We show that W50 cleaves CXCL8 with the same efficiency as K1A, while ATCC 33277 is less effective. It is clear that there is variation in protease activity among the various wild-type strains of P. gingivalis. The degradation assay shows that at high titres, both Rgp and Kgp were equally effective in inactivating CXCL8, whereas at moderate and low titres, Rgp was more effective at degrading CXCL8. We have previously shown that CXCL8 hydrolysis can be salvaged by using leupeptin which is an arginine-specific gingipain inhibitor . However, all cytokines are not cleaved alike. Stathopolou and colleagues have shown that the rate of IL-1β degradation is lower compared to that of IL-6 or CXCL8, which could be due to the primary, secondary and tertiary molecular structure of IL-1β which makes it relatively resistant to hydrolysis by Kgp. It has been shown that interleukin-6 is rapidly cleaved by both gingipains, although Kgp was found to be more effective [16, 32].
The degradation assay makes it evident that Rgp is a more efficient protease at cleaving CXCL8, however, P. gingivalis expressing Rgp markedly amplifies CXCL8 transcription and significantly higher level of CXCL8 was present in culture supernatants of THP-1 treated with P. gingivalis expressing only Rgp (K1A). This could be due to a complex balance and interaction between induction and degradation. Induction of the CXCL8 gene is due to LPS, fimbriae, bacterial outer membrane proteins, DNA and gingipains, whereas degradation of CXCL8 is only protease dependent. In addition, it has been shown that CXCL8 is a secondary cytokine, i.e. its release could also be mediated by primary cytokines, like IL-1β and TNF in an autocrine manner . Hence, it is obvious that CXCL8 regulation during host pathogen interaction is very elaborate and the in vivo conditions are more dynamic compared to the situation in vitro. Also, gram negative bacteria can shed LPS in to the surrounding during cell death, outer membrane vesicle biogenesis and stress [34–36].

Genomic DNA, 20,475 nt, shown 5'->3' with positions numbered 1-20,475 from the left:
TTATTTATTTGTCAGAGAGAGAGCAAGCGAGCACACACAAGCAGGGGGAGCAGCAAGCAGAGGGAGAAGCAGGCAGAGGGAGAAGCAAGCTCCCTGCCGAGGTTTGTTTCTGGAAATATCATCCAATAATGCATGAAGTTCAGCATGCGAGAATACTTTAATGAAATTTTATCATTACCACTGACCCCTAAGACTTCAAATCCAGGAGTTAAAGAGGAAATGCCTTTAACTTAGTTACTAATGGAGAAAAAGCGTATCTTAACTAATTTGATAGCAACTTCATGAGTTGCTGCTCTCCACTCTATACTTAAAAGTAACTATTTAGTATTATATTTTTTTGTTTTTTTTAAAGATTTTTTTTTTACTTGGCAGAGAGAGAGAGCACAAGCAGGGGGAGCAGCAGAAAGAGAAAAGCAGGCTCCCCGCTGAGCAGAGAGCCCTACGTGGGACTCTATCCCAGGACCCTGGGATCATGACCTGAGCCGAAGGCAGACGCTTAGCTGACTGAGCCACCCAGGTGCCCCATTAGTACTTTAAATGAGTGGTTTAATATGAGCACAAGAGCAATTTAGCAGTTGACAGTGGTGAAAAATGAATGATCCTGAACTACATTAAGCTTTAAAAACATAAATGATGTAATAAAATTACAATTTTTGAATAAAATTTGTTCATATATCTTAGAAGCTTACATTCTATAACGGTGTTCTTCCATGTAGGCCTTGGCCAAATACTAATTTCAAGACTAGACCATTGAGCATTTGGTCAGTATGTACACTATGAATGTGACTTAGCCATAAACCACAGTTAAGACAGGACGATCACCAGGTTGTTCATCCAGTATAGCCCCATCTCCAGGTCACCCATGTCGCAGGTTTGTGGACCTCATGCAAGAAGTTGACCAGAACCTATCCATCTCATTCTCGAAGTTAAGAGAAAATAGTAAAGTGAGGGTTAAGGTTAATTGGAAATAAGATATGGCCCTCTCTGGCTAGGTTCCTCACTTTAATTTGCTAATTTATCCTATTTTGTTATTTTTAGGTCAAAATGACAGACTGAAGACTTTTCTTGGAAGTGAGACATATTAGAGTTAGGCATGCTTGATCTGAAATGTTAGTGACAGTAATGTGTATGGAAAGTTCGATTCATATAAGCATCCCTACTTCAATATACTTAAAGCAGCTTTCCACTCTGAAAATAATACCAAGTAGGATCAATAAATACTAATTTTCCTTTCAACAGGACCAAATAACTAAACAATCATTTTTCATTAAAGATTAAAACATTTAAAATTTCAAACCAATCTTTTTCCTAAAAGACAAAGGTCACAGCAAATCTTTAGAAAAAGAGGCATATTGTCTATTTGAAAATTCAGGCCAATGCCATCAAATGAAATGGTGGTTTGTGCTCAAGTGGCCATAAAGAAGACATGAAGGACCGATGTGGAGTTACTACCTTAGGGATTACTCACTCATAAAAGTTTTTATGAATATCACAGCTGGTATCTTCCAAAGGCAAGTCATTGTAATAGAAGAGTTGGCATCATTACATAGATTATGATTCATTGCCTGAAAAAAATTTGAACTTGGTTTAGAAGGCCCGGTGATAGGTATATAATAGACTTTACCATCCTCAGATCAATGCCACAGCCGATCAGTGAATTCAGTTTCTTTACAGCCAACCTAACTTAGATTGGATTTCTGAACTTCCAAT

Confocal fluorescent images showed that THP-1 cells form aggregates when treated with P. gingivalis. Besides the changes in the actin cytoskeleton, P. gingivalis probably increased the expression of cell adhesion molecules in monocytes leading to cell aggregation . THP-1cells stimulated with Kgp-deficient K1A appear to be more differentiated and aggregated, compared to the E8 (lacks Rgp)-infected THP-1 cells, which could be suggestive of a role exhibited by Rgps in modulating THP-1 cell aggregation and adhesion. Hashizume and colleagues showed that cytoadherence between THP-1 cells and endothelial cells were enhanced by treatment with P. gingivalis . P. gingivalis invades or is internalized within the cells. We were able to culture intracellular bacteria by the antibiotic protection assay after 4 hour incubation showing that P. gingivalis survives intracellularly. The ability of ATCC 33277 to invade endothelial cells has previously been demonstrated in our lab . Fimbriae possibly contributes to the intracellular presence of the ATCC strain and even sparsely fimbriated strains successfully invaded although in varying degrees indicating there could be other factors supporting adhesion and infection of cells . W50 and its mutants possess type IV fimA and previous studies have confirmed that the precursor fimA can only become mature by the action of Rgp and, consequently, the lack of Rgp in E8 likely renders fimA ineffective [29, 41]. The giant multi-nucleated cells that formed on interaction of THP-1 cells with viable or heat-killed ATCC 33277 and W50 is of additional interest and one could speculate that these giant cells could be of osteoclastic phenotype of importance in the pathogenesis of periodontitis and needs further clarification.